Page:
Random: known, can

    Non-random: unknown, cannot
  21. T/F Method of sampling is vital to the determination of probabilities associated w/ various outcomes
  22. Describe the process of randomization in the selection of subjects for a clinical study.
    • Population of interest -->
    • random selection of subjects -->
    • sample population -->
    • inclusion/exclusion criteria -->
    • informed concent obtained -->
    • random assignment -->
    • subjects enrolled in study
  23. Describe the 4 different types of samples and whether they're random or not.
    Simple Random = selection of one unit does not affect the selection of another, each unit has an identifier number, each unit has an equal chance of being selected

    Sequential/systemic random sample= selection of one unit does influence the selection of another, i.e. the first one is chosen randomly and then after that every 17th unit is chosen.

    Randomized block study: subjects/units organized into blocks, once a block is randomly chosen, all those units/subjects are in the study, this is NOT a truly random sample

    Convenience sample: non-random sample, no element of random sampling, external validity seriously questioned (SCCO student research is usually convenience sample)
  24. What elementary school grades are required by lawmust to have vision screenings?
    1st, 3rd, 6th
  25. Describe the goal of the Orinda study and what was developed through it.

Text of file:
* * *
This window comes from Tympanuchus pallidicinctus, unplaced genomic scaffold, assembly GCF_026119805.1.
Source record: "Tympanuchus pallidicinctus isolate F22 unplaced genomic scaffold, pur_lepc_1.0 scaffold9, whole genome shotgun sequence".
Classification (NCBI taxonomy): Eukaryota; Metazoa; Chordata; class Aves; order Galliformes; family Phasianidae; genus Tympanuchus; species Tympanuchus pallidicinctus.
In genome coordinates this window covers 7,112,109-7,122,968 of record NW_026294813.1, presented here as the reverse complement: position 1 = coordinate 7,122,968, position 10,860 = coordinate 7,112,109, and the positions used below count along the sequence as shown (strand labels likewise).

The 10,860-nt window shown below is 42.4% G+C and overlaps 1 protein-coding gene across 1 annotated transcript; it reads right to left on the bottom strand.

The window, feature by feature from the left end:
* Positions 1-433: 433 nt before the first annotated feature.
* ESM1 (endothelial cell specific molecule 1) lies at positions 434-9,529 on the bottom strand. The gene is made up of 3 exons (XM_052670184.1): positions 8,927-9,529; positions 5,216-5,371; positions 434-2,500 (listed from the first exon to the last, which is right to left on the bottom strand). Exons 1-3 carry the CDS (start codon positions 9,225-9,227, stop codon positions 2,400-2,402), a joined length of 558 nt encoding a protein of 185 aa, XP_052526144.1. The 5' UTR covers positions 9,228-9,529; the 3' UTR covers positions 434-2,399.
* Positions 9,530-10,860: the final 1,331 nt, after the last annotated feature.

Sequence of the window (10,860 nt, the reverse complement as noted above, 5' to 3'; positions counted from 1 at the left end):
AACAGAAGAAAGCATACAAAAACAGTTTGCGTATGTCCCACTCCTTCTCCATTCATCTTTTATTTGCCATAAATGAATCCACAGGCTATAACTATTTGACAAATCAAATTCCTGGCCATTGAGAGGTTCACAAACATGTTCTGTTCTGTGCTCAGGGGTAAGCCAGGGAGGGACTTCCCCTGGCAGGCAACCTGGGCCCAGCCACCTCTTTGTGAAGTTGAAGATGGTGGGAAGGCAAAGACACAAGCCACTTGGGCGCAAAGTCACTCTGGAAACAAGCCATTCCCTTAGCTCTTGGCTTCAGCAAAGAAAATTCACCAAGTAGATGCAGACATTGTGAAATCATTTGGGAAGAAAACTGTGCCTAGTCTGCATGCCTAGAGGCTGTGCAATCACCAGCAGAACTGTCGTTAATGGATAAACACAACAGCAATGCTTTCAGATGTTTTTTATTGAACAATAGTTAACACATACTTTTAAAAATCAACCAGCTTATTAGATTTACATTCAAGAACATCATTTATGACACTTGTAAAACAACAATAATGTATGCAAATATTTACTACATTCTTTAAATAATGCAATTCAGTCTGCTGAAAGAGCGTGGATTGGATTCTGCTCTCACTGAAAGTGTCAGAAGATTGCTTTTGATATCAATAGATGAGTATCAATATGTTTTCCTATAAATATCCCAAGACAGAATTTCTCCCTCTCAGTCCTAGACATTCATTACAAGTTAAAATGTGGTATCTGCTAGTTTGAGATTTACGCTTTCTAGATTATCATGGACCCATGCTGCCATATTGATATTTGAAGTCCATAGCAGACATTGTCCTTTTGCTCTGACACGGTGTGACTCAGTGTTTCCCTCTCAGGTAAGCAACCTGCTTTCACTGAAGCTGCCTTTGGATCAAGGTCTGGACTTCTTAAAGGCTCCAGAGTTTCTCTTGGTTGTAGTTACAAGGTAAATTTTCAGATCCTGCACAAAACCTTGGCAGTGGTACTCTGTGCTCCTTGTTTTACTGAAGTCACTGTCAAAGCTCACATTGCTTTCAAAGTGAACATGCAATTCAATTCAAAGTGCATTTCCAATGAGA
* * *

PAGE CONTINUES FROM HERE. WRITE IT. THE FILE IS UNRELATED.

o Population: screened 1163 children in grades 1–8

    o Goal: design the least expensive, least technical, most effective school screening program

    o Modified clinical technique = VA, r’scopy, CT, color vision, ophthalmoscopy (VRCCO)

    Effective in identifying more than 90% of kids w/ RE/binocular vision problems

    90% sensitivity (test + = disease +)
  26. Describe the VIP STUDY: vision in preschoolers
    Goal: determine best methods to screen for major eye conditions by nurses + lay personnel

    • Part I--> screening vs comprehensive evaluation
    • 2 screening tests used = 2/3 sensitivity for RE, but for more complicated problems (high RE, amblyopia, aniso) it was 90% sensitivity

    Part II --> Preschoolers had comprehensive evaluations and then screenings done by nurses and lay people. Outcome = nurses and lay people had about the same 85% sensitivity. Results were similar to the results from comprehensive exam. CONCLUSION: VISION SCREENINGS FOR CHILDREN DO NOT NEED TO BE CONDUCTED BY LISCENSED PROFESSIONALS
  27. What is specificity and what is sensitivity?
    Specificity = ability to detect true negatives

    Sensitivity = ability to detect true positives
  28. Describe an ROC curve
    ROC curves: maximize sensitivity + specificity

    • ROC = receiver operator characteristic curve
    • x = false positives (1 – specificity)
    • y = true positives (sensitivity)

    Use different tests or combinations of several tests to provide largest area under curve

    Maximum area under the curve (1.00) yields maximum sensitivity + specificity
  29. Incidence = _______
    what is incidence as a ratio?
    probability of developing a certain condition over a period of time

    new cases/population at risk (standardized number i.e. 100 ,1000, 10000)
  30. Prevalence = ______________
    Probability of people having a particular dz at a given time

    existing case of dz/total population at risk (standardized number i.e. 100, 1000...)
  31. What is point prevalance?

    What is period prevalance
    prevalence at a point in time

    prevalence at a point and new cases recurrence within a period of time
  32. Prevalence vs Incidence

    1) Which one has a time component?
    2) Which one is preferred when discussing dz etiology? When studying health services utilization?
    • 1) Incidence
    • 2) Incidence, Prevalence
  33. CLEER study = ?
    SEE study = ?
    CLEER = study of refractive erro over time in specific ethnic grous

    SEE = study of dry eye